Zzzzziiiiiiip. I pull my wetsuit zipper up and waddle forwards. 5mm doesn’t seem like a lot when you look at a ruler, but when you have 5mm of neoprene surrounding your body it certainly feels like a lot.
I am in Churchill, Canada. A tiny town, nestled next to the Hudson Bay in the province of Manitoba. It is late July and I am here to see the beluga whales, who admittedly don’t have the same notoriety as the autumn polar bears, but are undoubtedly much more friendly.
Unlike the autumn months where tourists clamber aboard the giant Tundra Buggies® to see polar bears and other wildlife, the same mode of transportation cannot be used on the Churchill River Estuary to see the belugas. There are a few different options for visiting tourists who hope to catch a glimpse of these friendly cetaceans: one is by boat (which includes a trip out to the famous Prince of Wales Fort), another is in a Zodiac® and finally, for the more adventurous, getting right on the water by kayak or stand up paddleboard.
I choose the latter and I am admittedly a bit nervous. I have only been on a paddleboard for 10 minutes the previous summer at the lake, but my guide assures me that although it is called a stand up paddleboard I can sit or kneel on it at anytime or even the whole time if I’d like. “And if you fall in the water, that is what this is for” says my guide as they point to my wetsuit.
We meet at Sea North Tours and take a short ride to the docks. The tour times change according to the tide levels, the water being the smoothest at low tide. After meeting our guides and getting a safety briefing we kit up in our neoprene suits and set off. There is a second guide who sticks with us in a mini inflatable Zodiac, just in case.
Paddling on the river is definitely different from paddling on the lake and I kneel down a few times when I am feeling nervous to get my balance, but after about 5 minutes I am on two feet and paddling like I was born to do this.
I am taking in the views when I first hear some excited chatter coming from my fellow paddleboarders, followed by the sound of belugas. It is hard to miss, with chirps and whistles it is quite a unique sound. A pod of six belugas intrigued by the stand up paddleboards swim by and we excitedly stop paddling to watch. They swim around us and beneath us, allowing us to truly grasp their size; the adults are nearly 13 feet long and the babies are just shy of 5 feet! We watch them swimming, until one bobs their head up above the water and the crowd goes wild!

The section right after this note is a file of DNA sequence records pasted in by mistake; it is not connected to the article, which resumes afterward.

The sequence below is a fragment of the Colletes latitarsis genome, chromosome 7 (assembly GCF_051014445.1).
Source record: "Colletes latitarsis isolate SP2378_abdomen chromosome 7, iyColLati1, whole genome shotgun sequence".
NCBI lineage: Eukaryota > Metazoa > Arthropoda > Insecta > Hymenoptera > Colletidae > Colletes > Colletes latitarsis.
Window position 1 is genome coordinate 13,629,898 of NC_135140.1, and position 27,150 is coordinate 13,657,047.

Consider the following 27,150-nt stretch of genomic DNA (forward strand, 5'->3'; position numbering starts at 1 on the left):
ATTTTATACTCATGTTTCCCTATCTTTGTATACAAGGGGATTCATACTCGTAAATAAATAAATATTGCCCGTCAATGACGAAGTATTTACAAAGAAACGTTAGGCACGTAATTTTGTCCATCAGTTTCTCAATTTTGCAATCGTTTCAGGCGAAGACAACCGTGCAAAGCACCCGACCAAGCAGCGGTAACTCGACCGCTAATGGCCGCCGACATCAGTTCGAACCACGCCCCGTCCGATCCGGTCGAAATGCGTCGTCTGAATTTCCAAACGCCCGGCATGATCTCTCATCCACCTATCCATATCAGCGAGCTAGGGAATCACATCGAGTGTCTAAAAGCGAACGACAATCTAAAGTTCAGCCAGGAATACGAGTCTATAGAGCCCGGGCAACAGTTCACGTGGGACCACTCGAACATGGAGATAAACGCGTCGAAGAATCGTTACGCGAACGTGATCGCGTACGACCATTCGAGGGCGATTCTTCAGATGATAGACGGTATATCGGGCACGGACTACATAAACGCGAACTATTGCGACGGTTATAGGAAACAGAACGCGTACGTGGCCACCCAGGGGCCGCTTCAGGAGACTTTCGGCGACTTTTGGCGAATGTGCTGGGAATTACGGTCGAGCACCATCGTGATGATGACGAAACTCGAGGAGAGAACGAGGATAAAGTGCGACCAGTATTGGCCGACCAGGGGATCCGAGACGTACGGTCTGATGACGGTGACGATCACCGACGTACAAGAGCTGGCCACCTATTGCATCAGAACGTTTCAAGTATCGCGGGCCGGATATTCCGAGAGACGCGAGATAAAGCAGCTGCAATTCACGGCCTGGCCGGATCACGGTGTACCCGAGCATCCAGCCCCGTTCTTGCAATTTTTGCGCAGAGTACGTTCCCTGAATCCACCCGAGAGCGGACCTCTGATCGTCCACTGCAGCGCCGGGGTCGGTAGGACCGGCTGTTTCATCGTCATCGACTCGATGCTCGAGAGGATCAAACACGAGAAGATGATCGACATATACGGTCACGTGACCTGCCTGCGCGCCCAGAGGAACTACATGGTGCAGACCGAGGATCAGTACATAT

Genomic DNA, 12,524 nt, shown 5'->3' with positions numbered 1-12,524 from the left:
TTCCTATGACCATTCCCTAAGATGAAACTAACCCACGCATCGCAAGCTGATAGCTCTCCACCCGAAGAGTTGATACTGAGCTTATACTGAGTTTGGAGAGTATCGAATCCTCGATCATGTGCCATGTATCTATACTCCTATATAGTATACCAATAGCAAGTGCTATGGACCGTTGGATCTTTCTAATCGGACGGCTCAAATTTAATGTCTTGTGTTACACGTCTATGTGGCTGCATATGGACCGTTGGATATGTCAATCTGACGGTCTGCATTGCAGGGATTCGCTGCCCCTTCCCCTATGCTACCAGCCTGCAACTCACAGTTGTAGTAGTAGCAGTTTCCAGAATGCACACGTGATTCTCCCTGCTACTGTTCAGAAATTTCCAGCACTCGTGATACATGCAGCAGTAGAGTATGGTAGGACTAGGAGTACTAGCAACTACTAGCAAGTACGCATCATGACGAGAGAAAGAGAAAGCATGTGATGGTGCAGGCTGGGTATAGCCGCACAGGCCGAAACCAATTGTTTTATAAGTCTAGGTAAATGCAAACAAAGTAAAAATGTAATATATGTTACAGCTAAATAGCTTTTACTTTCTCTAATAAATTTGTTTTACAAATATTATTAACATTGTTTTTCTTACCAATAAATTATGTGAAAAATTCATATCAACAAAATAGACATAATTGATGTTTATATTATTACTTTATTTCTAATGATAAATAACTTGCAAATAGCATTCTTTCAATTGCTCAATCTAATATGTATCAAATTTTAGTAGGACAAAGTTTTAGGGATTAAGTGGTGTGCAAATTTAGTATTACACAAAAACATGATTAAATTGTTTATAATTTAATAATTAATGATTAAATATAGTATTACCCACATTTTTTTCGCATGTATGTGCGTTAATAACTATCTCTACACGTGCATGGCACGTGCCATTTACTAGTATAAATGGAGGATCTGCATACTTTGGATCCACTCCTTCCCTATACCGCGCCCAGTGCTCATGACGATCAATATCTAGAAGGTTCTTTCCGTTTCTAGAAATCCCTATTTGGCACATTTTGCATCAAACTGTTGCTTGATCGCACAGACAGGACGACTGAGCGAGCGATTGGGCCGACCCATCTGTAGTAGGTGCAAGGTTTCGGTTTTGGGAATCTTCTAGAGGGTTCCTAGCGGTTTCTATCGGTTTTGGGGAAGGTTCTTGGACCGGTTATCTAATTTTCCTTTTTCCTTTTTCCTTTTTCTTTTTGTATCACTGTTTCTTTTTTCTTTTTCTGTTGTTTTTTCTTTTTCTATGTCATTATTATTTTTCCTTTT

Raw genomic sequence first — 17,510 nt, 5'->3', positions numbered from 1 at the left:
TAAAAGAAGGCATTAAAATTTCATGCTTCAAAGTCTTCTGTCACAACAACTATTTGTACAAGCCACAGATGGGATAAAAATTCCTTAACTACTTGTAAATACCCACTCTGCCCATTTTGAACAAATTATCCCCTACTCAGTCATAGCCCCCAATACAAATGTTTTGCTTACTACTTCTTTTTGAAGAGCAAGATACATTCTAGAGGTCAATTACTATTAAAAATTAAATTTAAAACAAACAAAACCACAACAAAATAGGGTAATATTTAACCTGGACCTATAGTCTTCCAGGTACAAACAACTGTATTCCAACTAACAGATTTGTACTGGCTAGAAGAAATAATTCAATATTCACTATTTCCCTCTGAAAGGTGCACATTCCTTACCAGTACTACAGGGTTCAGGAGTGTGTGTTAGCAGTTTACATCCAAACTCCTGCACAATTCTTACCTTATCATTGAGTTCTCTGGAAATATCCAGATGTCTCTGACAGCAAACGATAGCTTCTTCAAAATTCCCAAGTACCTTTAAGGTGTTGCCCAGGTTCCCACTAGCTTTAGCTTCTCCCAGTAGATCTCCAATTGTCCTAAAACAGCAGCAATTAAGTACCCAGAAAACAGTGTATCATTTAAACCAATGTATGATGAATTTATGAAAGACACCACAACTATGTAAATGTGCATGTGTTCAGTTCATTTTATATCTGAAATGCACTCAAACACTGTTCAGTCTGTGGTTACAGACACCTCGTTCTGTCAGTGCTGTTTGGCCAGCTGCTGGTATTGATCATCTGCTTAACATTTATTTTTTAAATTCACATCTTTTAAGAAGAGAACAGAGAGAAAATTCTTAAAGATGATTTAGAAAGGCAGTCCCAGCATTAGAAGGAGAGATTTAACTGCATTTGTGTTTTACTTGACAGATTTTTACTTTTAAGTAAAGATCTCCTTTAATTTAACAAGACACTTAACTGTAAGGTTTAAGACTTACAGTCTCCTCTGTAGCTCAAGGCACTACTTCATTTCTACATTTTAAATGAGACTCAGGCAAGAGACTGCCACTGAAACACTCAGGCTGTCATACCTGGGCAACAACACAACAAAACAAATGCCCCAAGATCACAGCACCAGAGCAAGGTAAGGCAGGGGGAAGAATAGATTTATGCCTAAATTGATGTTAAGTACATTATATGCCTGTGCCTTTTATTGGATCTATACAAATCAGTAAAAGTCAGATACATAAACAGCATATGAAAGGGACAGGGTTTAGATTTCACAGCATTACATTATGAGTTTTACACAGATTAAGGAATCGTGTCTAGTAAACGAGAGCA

Our guide explains to us that belugas are extremely vocal, so much so that they have been nicknamed the canaries of the sea. They are creatures of habit too, which is why they congregate in the Hudson Bay year after year. The females return to the same place each year to give birth after carrying their babies for well over a year—nearly 15 months in fact! Once the baby belugas (calves) are born they stick close to their mums and will continue to stick close for two years. The calves are gray when they are born, not white like adult belugas, and it takes four to five years for their skin to lighten.
©Frontiers North Adventures
We spend around 3 hours paddling on the Churchill River, and as we head back to shore I stick close to our guide, partly for security, but mostly for the interesting facts they are reeling off.
I almost fall off my paddleboard when my guide tells me that beluga whales have really malleable heads and are able to change their external head shape whenever they want! That amazing share with all my friends fact along with all the great shots of belugas I took allows me to put a big checkmark next to my bucket list item of "paddleboarding with the belugas".
After the beluga paddleboarding our group meets for a meal, between the delicious fare we look at each other's photos, laughing and reliving the early part of our day. I go to bed that evening, excited for the adventures that lie ahead and I dream of being serenaded by the belugas.